For the past month, I've been on the road doing readings of my new novel, "Miss Hazel and the Rosa Parks League" (Maiden Lane Press, 2014). Actually, "reading" is a misnomer. Mostly, I find reading to groups boring and artificial and a tad condescending. Sometimes I get around to reading, but mostly I tell stories. I can't help it. I still find that's the best way to have an intimate experience with a group of strangers outside of using mind-altering chemicals.
And amazing things have happened. I often tell my stories of growing up in Mississippi during Jim Crow, and how I was taught by those I loved and trusted to be a racist. I go into detail and spare no one, including myself. I don't preach diversity or engage in moralizing. I just tell the stories as they happened—or, at least, as I remember them.
The response from whites, even those who grew up in the northern liberal bastions, has been astonishing. Instead of seeing me as some redneck oddity to be shunned, they come to me with their own stories of prejudice and bigotry that they observed growing up or were a part of, but until hearing my story, had never really considered.
A woman in Minneapolis told me that she suddenly remembered how her father corrected her as a young girl when she referred to an African American walking on the sidewalk as "that lady." He told her not to call her a lady, but a woman. Without being told explicitly, she understood that the title of "lady" was reserved for people the color of her mother.
Again, there is something about the telling of one's personal story in a non-accusatory way, without an agenda or trying to change someone else, that allows the forgotten stories of the listener to float to the surface of consciousness. It becomes safe to remember.
The response from African Americans has been even more gratifying. They tell me when they hear me tell honestly of my racism, they feel free to allow their own stories to surface and often reshape their own memories. Who would have thought that me, a recovering racist, talking about his struggles, past and present, would come as a relief to those who feel they are still the victims of racism? It seems a paradox.
But I believe the same phenomenon is at play. After a "reading" at a Georgia library, a young black man came up to me. A senior in high school, he had tears in his eyes. As I usually do, I fear that I have said something that was too raw, something that was hurtful to him. I have gone too far this time, I tell myself, I should just keep my big Mississippi mouth shut and do the politically correct thing.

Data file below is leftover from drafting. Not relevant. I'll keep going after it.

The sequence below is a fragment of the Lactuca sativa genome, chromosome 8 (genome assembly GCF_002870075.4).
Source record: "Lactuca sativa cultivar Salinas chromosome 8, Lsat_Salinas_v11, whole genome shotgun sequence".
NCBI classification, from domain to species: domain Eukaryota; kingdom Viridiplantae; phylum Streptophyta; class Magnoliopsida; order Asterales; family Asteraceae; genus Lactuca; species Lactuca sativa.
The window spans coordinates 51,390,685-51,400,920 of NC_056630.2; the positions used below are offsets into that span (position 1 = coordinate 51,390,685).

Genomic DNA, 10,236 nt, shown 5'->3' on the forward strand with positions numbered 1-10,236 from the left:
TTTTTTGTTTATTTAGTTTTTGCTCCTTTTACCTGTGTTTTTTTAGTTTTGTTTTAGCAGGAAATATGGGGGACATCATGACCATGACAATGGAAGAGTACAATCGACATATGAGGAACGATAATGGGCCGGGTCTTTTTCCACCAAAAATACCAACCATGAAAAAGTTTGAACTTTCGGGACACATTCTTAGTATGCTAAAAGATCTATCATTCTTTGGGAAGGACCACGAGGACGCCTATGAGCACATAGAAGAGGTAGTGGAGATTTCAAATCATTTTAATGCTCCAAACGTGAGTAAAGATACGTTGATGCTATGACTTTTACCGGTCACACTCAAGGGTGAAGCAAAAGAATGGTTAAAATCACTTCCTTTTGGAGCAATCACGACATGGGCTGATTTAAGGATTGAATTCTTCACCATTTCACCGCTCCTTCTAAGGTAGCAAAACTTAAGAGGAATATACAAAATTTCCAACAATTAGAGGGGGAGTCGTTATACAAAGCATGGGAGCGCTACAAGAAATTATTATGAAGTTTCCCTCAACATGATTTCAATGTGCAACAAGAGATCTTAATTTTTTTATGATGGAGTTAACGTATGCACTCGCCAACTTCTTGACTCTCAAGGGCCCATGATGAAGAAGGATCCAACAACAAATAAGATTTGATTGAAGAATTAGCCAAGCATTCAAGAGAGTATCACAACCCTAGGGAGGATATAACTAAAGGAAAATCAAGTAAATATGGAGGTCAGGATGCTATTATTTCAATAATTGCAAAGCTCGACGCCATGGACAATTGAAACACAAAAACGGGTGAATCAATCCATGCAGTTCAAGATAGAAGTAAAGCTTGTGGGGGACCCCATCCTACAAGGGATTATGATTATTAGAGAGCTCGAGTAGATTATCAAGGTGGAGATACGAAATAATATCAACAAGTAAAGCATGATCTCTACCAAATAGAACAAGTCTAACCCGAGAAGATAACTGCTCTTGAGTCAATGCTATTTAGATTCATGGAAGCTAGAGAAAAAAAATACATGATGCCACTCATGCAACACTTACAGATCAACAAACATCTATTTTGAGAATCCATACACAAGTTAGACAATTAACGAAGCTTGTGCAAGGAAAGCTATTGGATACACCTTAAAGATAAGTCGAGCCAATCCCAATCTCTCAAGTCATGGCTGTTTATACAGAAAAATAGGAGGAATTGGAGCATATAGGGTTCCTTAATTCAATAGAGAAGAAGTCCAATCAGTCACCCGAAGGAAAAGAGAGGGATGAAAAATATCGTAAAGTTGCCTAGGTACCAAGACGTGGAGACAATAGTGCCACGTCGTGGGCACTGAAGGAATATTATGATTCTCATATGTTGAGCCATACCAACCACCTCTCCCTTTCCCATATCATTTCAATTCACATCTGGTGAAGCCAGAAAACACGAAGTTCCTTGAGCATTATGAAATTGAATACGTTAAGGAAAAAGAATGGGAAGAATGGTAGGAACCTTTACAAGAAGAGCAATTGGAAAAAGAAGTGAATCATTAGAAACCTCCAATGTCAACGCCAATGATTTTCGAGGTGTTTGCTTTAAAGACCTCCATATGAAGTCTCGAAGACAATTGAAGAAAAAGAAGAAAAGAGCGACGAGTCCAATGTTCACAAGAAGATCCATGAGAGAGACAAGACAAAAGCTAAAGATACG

He held his hand out. "I've never heard a white man talk about his own racism before. I just never understood. I feel like I know you. So much makes sense to me now. It's strange. I even understand my parents better. My own people."
He was as mystified as I was.
In Atlanta, where I was invited to address a book group sponsored by the mayor at City Hall, the white mother of a bi-racial boy said because of hearing the story of a white man, somebody who represented the kind of person whom she believed most threatened the well-being of her child, she now understood her own son better, and the world that he must navigate.
Upon reflection, what this young man and this mother taught me was the ultimate transformative possibility of story. For some of us who are separated by seemingly unbridgeable divides such as race, sexual orientation and ethnicity, we play stock roles in each other's stories. We project our fears and anxieties onto each other. We are convenient foils for each other's narratives that confirm our comfortable belief systems. But when we finally connect intimately with another's story, our own story changes. The way we view the world, and ourselves in that world, is never the same. We are expanded.
When we allow the truth of another's story to enter our lives, we are transformed.
Jonathan Odell is the author of two novels, "The Healing" (Nan A. Talese/Doubleday, 2012) and "The View from Delphi" (MacAdam/Cage, 2004), which has been updated and republished as "Miss Hazel and the Rosa Parks League." Odell was born and raised in Mississippi, growing up in the institutional segregation of a small town. In college, he sold "The Ebony Pictorial History of Black America" door to door in black neighborhoods across the South while the Klan tried to discourage him. He now resides in Minnesota.